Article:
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    Unfortunately, that's not all there is to characterization. Are they the type of character that matches your voice as a writer? Are they in the right life? They can have all the good and bad traits to reach Jupiter but it they don't fit the author's voice, or the life they wish to lead...then they'll always seem flat and cardboard.
     
  11. Griplan
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    Griplan Member

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    One thing I did was I wrote short stories for each character as practice. This gives them their own setting and allows you to figure out how they think.
     
  12. chicagoliz
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    chicagoliz Contributing Member Contributor

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    Yes! Yes! Yes! Absolutely do this. Actually, you don't even have to make them full fledged short stories. You can just write scenes, especially where they interact with other people.
     
  13. MilesTro
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    MilesTro Active Member

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    I always pretend I am one of my characters writing their own stories in first person style. It's kind of like role playing or acting. After figuring out your character's personalty, imagine you are him or her, describing what you see and how you feel. How will you interact with other characters and talk to them?

    Third person is different. You will use your own words to tell us how your characters think and feel in all of their point of views.
     
  14. Cogito
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    Cogito Former Mod, Retired Supporter Contributor

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    I model characters as composites of real people I have observed. I may not even know some of the real-life counterparts, but I draw upon reactions I have seen in situations, and decide which reaction works for my character (or moves her in the direction I require).

    Certainly, I am one of my behavioral models, particularly when my own reactions to situations have surprised me. But I also am careful not to make my characters clones/surrogates of myself. If there is any good to be gleaned from the knee-jerk label of a "Mary Jane" character, it is that no one wants to read a novel populated with the author wearing various skins. Self-insertion must be closely watched to keep it from being intrusive.
     
  15. chicagoliz
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    chicagoliz Contributing Member Contributor

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    I think the problem is that people don't want to read about a character who is perfect and can do no wrong, which can be how people think of themselves, and therefore when the character is actually the author, there are no bad traits, because the author refuses to acknowledge them in himself. But since most of the readers won't know the author personally, putting yourself in the characters, thereby giving them some of your personality traits, makes them more real.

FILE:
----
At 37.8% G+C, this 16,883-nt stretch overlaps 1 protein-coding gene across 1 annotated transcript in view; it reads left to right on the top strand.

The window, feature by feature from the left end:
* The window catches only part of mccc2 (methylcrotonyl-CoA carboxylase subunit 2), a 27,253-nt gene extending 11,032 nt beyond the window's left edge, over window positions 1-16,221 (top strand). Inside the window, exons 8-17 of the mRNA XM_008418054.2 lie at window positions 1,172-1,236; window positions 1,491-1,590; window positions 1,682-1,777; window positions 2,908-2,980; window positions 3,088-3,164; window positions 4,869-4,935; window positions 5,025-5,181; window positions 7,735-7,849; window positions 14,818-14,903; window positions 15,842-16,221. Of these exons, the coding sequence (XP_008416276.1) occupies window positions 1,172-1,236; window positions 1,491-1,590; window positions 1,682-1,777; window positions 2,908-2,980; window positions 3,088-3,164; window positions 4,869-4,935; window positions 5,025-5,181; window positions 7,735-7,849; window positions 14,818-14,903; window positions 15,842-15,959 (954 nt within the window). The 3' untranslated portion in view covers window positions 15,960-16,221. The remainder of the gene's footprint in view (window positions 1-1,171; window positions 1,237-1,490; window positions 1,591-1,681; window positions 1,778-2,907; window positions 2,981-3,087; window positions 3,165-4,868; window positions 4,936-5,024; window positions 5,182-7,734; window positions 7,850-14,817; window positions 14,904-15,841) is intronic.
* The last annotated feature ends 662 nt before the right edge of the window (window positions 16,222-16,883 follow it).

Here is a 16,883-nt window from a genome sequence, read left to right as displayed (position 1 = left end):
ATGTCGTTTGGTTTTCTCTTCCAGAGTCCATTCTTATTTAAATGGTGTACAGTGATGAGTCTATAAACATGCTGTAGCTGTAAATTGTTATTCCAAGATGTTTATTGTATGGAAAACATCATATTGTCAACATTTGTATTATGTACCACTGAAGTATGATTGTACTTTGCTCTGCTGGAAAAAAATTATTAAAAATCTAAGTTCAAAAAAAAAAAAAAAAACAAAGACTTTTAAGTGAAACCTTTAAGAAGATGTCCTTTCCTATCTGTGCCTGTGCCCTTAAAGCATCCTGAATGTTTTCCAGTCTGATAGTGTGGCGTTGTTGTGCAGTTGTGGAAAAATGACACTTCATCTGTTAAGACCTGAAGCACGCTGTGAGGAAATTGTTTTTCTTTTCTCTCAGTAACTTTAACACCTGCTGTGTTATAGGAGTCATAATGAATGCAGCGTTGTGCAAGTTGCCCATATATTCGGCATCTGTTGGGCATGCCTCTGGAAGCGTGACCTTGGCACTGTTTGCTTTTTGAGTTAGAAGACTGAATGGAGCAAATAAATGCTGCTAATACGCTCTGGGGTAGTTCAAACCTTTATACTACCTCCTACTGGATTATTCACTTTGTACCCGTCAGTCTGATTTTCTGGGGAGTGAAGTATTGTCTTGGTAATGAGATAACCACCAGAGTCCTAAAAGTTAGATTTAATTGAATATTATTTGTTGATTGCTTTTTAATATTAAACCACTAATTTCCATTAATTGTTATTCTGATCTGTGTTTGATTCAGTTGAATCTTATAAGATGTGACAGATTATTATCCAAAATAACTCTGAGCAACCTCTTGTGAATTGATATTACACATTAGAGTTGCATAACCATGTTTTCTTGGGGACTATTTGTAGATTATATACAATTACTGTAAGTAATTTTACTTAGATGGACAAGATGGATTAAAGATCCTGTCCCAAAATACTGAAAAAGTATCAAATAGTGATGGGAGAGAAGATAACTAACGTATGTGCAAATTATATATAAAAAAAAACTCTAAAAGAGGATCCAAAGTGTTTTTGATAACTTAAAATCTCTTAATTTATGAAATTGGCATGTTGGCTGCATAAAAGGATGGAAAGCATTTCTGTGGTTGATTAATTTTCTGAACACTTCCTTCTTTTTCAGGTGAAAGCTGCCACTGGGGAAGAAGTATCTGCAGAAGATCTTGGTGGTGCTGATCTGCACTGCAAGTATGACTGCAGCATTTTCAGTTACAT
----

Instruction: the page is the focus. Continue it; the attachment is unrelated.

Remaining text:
16. captain kate
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    captain kate Active Member

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    There's a very distinct difference between interjecting yourself into the characters and whether or not they fit your voice. A brutal character when written by an author who's voice doesn't match, is just like trying to put the square peg in the round hole....
     
  17. E. C. Scrubb
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    E. C. Scrubb Active Member

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    I think Cogito (correct me if I'm wrong) was saying that if you interject people you know or yourself into the character then the way you portray them will match the way you view them, and the way you view something does come out in voice. So if a sweet, humble, man that's always feeding birds doesn't fit your voice at all because your voice, when your writing and view that man, he becomes a crazy old coot wasting his time away. If you can feel your character, get inside her brain, then they will match your voice.

    At least, that's how I read his statement.
     
  18. Keitsumah
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    Keitsumah The Dream-Walker Contributor

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    i don't do this exactly, but then it depends on the characters i think -and then i might be more in common with my chars than i think! I' say the most complex characters are cowards who want to do better, but end up not most of the time. Its a very wierd feeling especially considering the fact that I'm a female author writing a male character. But then, there are Many, MANY types of characters to create or choose from -who's to say that yours is just a new type?